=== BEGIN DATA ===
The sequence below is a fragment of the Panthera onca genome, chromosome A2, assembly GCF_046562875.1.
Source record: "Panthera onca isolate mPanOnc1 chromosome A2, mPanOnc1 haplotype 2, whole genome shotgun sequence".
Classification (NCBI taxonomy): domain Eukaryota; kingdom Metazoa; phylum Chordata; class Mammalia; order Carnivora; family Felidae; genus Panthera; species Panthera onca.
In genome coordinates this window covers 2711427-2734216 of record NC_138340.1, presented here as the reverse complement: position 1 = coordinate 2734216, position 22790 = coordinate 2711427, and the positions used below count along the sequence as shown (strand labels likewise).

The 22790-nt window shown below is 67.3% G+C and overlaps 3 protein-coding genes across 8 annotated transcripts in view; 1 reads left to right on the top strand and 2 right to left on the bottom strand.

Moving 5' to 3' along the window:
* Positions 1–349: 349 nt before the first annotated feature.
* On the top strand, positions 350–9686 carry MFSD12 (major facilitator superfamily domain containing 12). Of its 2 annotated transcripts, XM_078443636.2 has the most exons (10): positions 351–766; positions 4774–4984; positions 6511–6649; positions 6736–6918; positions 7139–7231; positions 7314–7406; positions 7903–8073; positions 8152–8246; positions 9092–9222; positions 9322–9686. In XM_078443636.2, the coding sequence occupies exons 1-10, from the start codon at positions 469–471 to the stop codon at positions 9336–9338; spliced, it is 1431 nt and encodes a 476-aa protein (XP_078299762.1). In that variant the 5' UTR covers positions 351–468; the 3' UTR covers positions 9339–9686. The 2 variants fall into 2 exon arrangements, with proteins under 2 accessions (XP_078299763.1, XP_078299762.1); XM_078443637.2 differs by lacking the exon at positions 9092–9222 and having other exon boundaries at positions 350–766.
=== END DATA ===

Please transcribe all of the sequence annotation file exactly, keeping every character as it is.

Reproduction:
The sequence below is a fragment of the Panthera onca genome, chromosome A2, assembly GCF_046562875.1.
Source record: "Panthera onca isolate mPanOnc1 chromosome A2, mPanOnc1 haplotype 2, whole genome shotgun sequence".
Classification (NCBI taxonomy): domain Eukaryota; kingdom Metazoa; phylum Chordata; class Mammalia; order Carnivora; family Felidae; genus Panthera; species Panthera onca.
In genome coordinates this window covers 2711427-2734216 of record NC_138340.1, presented here as the reverse complement: position 1 = coordinate 2734216, position 22790 = coordinate 2711427, and the positions used below count along the sequence as shown (strand labels likewise).

The 22790-nt window shown below is 67.3% G+C and overlaps 3 protein-coding genes across 8 annotated transcripts in view; 1 reads left to right on the top strand and 2 right to left on the bottom strand.

Moving 5' to 3' along the window:
* Positions 1–349: 349 nt before the first annotated feature.
* On the top strand, positions 350–9686 carry MFSD12 (major facilitator superfamily domain containing 12). Of its 2 annotated transcripts, XM_078443636.2 has the most exons (10): positions 351–766; positions 4774–4984; positions 6511–6649; positions 6736–6918; positions 7139–7231; positions 7314–7406; positions 7903–8073; positions 8152–8246; positions 9092–9222; positions 9322–9686. In XM_078443636.2, the coding sequence occupies exons 1-10, from the start codon at positions 469–471 to the stop codon at positions 9336–9338; spliced, it is 1431 nt and encodes a 476-aa protein (XP_078299762.1). In that variant the 5' UTR covers positions 351–468; the 3' UTR covers positions 9339–9686. The 2 variants fall into 2 exon arrangements, with proteins under 2 accessions (XP_078299763.1, XP_078299762.1); XM_078443637.2 differs by lacking the exon at positions 9092–9222 and having other exon boundaries at positions 350–766.